F -> FN (length segment)
CW -> R
ACW -> L


### Compress the commands

Compression is dictionary-based compression, where we have to create our own dictionary. The puzzle statement gives a few other constraints:

1. The dictionary has exactly three entries
2. No entry can be more than 20 characters (including the comma separators)
3. The compressed routine can contain only dictionary keys
4. The compressed routine can be no more than 20 characters

I handled the "20 character" limit by building a custom show and showList functions for Commands. (I was inspired by ephemient's post). That means I can show a bunch of commands then directly find the length of their representation.

showList took a bit of thinking about, as it uses a difference list for efficiency (and they're not quite the difference lists I'm used to from Prolog).

instance Show Command where
show (FN n) = show n
show L = "L"
show R = "R"
show A = "A"
show B = "B"
show C = "C"
showList [] s = s
showList (c:[]) s = (show c) ++ s
showList (c:cs) s = (show c) ++ "," ++ (showList cs s)


For finding the compression, I took inspiration from gedhrel's solution and used the list monad to explore all possible compressions, using the lists for non-determinism.

The constraints above mean that dictionary entry A is some non-empty prefix of the commands, entry B starts with the first basic command after the initial As, and entry C takes what's left.

The core of the compression takes place in the compress function. tail $inits commands gives all non-empty prefixes of commands. The guard statements ensure that the dictionary entries valid; they're evaluated as soon as possible for efficiency. compress will find all possible Routines: in my case, there was only one valid solution. compress :: [Command] -> [Routine] compress commands = do a <- tail$ inits commands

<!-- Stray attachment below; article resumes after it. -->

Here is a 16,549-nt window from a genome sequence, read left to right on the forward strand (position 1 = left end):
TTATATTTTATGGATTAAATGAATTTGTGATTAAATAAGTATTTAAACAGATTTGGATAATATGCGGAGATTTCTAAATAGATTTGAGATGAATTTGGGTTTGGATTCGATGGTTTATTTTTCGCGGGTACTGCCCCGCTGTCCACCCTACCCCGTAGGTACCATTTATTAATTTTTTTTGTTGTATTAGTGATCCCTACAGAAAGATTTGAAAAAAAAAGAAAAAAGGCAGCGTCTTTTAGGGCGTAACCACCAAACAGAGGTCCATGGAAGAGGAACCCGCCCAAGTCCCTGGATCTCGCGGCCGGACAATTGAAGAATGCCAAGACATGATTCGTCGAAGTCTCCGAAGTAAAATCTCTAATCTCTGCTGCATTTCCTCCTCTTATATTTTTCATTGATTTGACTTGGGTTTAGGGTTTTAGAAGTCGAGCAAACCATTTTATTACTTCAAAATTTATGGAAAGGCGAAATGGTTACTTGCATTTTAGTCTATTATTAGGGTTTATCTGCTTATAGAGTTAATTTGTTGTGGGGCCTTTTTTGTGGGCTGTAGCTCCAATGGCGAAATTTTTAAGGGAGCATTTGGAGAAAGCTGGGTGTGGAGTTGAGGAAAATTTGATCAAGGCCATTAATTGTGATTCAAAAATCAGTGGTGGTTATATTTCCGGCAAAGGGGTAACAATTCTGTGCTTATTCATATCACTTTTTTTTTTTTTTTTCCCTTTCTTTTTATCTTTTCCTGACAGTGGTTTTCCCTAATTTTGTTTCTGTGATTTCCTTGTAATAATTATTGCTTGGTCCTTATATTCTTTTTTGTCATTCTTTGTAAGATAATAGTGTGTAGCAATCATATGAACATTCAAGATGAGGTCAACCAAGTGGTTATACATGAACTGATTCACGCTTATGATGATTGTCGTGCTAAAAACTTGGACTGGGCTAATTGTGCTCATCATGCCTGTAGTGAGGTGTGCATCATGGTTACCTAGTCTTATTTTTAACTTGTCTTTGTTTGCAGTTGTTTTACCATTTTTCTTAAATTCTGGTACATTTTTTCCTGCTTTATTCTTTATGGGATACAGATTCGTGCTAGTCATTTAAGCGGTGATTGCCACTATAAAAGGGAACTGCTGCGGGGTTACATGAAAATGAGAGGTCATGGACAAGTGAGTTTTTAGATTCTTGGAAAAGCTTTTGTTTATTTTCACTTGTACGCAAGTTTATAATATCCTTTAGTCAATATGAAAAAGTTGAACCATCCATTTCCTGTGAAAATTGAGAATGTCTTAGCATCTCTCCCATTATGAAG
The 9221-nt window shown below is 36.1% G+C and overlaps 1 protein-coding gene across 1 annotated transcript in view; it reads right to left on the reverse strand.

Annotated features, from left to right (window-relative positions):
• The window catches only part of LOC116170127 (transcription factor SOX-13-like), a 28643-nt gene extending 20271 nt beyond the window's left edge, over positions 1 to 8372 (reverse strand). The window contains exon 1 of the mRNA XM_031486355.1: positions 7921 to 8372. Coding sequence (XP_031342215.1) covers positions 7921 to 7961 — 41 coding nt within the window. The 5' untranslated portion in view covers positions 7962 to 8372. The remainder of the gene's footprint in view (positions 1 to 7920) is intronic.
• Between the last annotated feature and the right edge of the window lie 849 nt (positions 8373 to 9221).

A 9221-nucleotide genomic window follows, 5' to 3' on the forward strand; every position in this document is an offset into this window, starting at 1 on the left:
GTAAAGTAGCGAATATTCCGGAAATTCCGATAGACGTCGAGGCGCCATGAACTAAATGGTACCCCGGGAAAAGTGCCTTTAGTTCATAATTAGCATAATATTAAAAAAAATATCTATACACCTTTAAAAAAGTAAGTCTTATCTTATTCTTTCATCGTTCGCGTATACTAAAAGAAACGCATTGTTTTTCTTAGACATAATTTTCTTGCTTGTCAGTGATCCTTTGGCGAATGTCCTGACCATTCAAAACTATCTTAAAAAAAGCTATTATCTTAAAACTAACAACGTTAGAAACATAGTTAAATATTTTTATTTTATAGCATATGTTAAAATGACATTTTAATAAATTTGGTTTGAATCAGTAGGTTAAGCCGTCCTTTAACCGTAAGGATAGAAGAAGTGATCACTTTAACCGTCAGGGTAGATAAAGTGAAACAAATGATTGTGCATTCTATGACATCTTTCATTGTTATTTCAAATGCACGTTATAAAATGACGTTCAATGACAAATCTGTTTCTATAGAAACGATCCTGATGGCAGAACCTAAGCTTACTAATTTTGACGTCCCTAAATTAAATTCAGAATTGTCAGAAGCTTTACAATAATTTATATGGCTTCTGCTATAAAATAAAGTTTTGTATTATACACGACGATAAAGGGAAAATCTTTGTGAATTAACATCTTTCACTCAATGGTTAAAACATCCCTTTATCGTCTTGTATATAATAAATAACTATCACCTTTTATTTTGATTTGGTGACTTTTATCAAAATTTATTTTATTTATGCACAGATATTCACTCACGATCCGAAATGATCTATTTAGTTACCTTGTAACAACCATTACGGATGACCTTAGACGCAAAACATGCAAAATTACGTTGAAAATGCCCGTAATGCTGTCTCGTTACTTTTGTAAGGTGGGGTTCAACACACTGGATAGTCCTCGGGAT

guard $length (show a) <= 20 let commandsA = replace a A commands let commandsABase = dropWhile (not . isBase) commandsA b <- tail$ inits commandsABase
guard $onlyBase b guard$ length (show b) <= 20
let commandsAB = replace b B commandsA
let commandsABBase = dropWhile (not . isBase) commandsAB

c <- tail $inits commandsABBase guard$ onlyBase c
guard $length (show c) <= 20 let commandsABC = replace c C commandsAB guard$ length (show commandsABC) <= 20
guard $onlyNonBase commandsABC return (commandsABC, a, b, c)  The replace function replaces a dictionary entry with its label and onlyBase and friends check that lists of commands contain (or don't) the base commands. replace :: Eq a => [a] -> a -> [a] -> [a] replace _ _ [] = [] replace moves label commands = if moves isPrefixOf commands then (label:(replace moves label commands')) else (head commands:(replace moves label (tail commands))) where commands' = drop (length moves) commands onlyBase :: [Command] -> Bool onlyBase moves = all isBase moves onlyNonBase :: [Command] -> Bool onlyNonBase moves = all (not . isBase) moves isBase :: Command -> Bool isBase (FN _) = True isBase L = True isBase R = True isBase _ = False  ### Process the routine After all that, converting the routine into the numbers to feed into the Intcode program is almost trivial, even if I do have to convert from Int to Integer. encodeRoutine :: Routine -> [Integer] encodeRoutine (abc, a, b, c) = map (fromIntegral . ord)$ unlines [show abc, show a, show b, show c, "n", ""]


Finally, I take the output of the machine, display the scaffolding map it produces (complete with human-sensible-prompts!) and the amount of space dust collected.

part2 sb mem = (scaff, last output)
where compressedCmds = findRoutine sb
inputs = encodeRoutine compressedCmds
mem' = (2:(tail mem))
(_, _, output) = runProgram inputs mem'
scaff = map (chr . fromIntegral) \$ init output


## Code

The whole thing is available to look at, and on Github.

## Comments

I'm somewhat bemused why this puzzle was Intcode based: the map wasn't too large, and the puzzle solution could have been judged by the lengths of the various parts of the compressed instructions.